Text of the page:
Josh Hamilton has sports hernia?

Updated: October 23, 2011, 12:13 AM ET
By Jeff Caplan | ESPNDallas.com

ARLINGTON, Texas -- Texas Rangers outfielder Josh Hamilton doesn't have the medical tests to prove it, but prior to Game 3 of the World Series on Saturday Hamilton said he believes he is playing through the pain associated with a sports hernia.

"All signs point to it, but there are no tests, no MRI," said Hamilton, who entered Saturday 0-for-7 in the World Series and without a home run in 48 postseason at-bats. "I've talked about not being as aggressive because it hurts when I'm aggressive. But, I just have to go play my game."

Hamilton has previously said that he is dealing with a left groin strain since the end of the regular season and that it has become increasingly worse as the postseason wears on.

He was in the Rangers' lineup for a pivotal Game 3, batting in his usual three-spot and playing center field. He went 1-for-5 with a run scored in Texas' 16-7 loss.

Hamilton has pegged his health as low as 50 percent after Game 4 of the American League Championship Series, but prior to Thursday's Game 2 of the World Series he smiled when asked if he felt that poorly and then said he is more like 75 or 80 percent.

"I don't know, don't care. At this point it's a non-factor," Hamilton said. "I'm hurting, but everybody is hurting at this point of the season."

A sports hernia occurs when there is a weakening of the muscles or tendons of the lower abdominal wall. In 2009, Hamilton suffered a complete detachment, an injury that was eventually diagnosed as a sports hernia. He underwent surgery and missed a month of the season.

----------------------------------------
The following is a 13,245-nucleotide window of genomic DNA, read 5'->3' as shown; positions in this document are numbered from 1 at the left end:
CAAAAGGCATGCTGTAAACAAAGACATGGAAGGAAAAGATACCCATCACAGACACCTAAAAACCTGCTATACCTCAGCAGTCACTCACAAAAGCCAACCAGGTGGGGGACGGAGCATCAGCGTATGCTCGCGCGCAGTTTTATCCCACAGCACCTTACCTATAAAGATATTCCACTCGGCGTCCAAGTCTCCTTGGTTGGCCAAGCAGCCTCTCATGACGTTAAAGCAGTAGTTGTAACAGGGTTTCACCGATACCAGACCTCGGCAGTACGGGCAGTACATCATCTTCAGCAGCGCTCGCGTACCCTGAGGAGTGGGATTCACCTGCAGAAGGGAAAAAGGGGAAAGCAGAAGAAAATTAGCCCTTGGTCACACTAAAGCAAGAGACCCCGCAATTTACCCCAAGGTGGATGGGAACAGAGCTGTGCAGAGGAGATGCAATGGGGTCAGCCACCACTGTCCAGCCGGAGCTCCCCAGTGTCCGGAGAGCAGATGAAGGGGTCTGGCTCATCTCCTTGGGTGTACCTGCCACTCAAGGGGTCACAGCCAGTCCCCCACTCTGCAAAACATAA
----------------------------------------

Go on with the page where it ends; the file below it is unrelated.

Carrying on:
He said the pain he's feeling now is why he believes he may be dealing with a sports hernia.

Rangers general manager Jon Daniels said even if Hamilton is suffering from such an injury that it doesn't change anything. As long as Hamilton says he can play, he will.

Since Hamilton has been vocal about his injury condition and pain threshold throughout the playoffs, he has been besieged by media before and after games to get a daily diagnosis.

While it might become a pain of another kind, Hamilton said he doesn't regret initially talking about being hurt since fans could see him wincing after swings in the World Series.

"If not, then people would be wondering what the heck is going on with me," Hamilton said. "At least people know that I'm out here battling with my teammates."

In all likelihood, Hamilton won't know the true extent of his injury until after the season.

Jeff Caplan covers the Rangers for ESPNDallas.com.

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